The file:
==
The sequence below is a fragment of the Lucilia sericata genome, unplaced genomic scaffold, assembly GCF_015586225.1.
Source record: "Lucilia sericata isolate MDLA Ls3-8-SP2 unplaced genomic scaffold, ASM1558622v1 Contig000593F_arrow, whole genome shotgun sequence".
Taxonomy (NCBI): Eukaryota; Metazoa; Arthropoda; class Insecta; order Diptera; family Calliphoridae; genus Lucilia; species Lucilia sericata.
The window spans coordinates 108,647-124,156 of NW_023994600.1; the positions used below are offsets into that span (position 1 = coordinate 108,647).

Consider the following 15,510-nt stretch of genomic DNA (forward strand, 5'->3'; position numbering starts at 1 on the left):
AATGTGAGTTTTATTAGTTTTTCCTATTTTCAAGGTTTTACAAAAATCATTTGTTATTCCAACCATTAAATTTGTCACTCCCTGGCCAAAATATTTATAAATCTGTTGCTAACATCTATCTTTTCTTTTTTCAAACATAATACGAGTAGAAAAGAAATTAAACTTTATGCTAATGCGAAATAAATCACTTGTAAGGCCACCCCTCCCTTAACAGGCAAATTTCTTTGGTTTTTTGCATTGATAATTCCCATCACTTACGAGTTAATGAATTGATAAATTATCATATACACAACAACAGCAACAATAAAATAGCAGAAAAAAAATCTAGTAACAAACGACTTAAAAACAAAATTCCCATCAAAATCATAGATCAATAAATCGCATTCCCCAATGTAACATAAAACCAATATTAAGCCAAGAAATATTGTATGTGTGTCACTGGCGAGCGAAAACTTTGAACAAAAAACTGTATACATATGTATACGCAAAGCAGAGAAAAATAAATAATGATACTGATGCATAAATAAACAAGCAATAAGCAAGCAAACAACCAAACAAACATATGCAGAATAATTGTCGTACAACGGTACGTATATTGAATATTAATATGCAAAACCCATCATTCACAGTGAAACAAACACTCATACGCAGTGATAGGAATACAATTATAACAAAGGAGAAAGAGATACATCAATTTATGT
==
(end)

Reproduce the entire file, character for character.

The sequence below is a fragment of the Lucilia sericata genome, unplaced genomic scaffold, assembly GCF_015586225.1.
Source record: "Lucilia sericata isolate MDLA Ls3-8-SP2 unplaced genomic scaffold, ASM1558622v1 Contig000593F_arrow, whole genome shotgun sequence".
Taxonomy (NCBI): Eukaryota; Metazoa; Arthropoda; class Insecta; order Diptera; family Calliphoridae; genus Lucilia; species Lucilia sericata.
The window spans coordinates 108,647-124,156 of NW_023994600.1; the positions used below are offsets into that span (position 1 = coordinate 108,647).

Consider the following 15,510-nt stretch of genomic DNA (forward strand, 5'->3'; position numbering starts at 1 on the left):
AATGTGAGTTTTATTAGTTTTTCCTATTTTCAAGGTTTTACAAAAATCATTTGTTATTCCAACCATTAAATTTGTCACTCCCTGGCCAAAATATTTATAAATCTGTTGCTAACATCTATCTTTTCTTTTTTCAAACATAATACGAGTAGAAAAGAAATTAAACTTTATGCTAATGCGAAATAAATCACTTGTAAGGCCACCCCTCCCTTAACAGGCAAATTTCTTTGGTTTTTTGCATTGATAATTCCCATCACTTACGAGTTAATGAATTGATAAATTATCATATACACAACAACAGCAACAATAAAATAGCAGAAAAAAAATCTAGTAACAAACGACTTAAAAACAAAATTCCCATCAAAATCATAGATCAATAAATCGCATTCCCCAATGTAACATAAAACCAATATTAAGCCAAGAAATATTGTATGTGTGTCACTGGCGAGCGAAAACTTTGAACAAAAAACTGTATACATATGTATACGCAAAGCAGAGAAAAATAAATAATGATACTGATGCATAAATAAACAAGCAATAAGCAAGCAAACAACCAAACAAACATATGCAGAATAATTGTCGTACAACGGTACGTATATTGAATATTAATATGCAAAACCCATCATTCACAGTGAAACAAACACTCATACGCAGTGATAGGAATACAATTATAACAAAGGAGAAAGAGATACATCAATTTATGT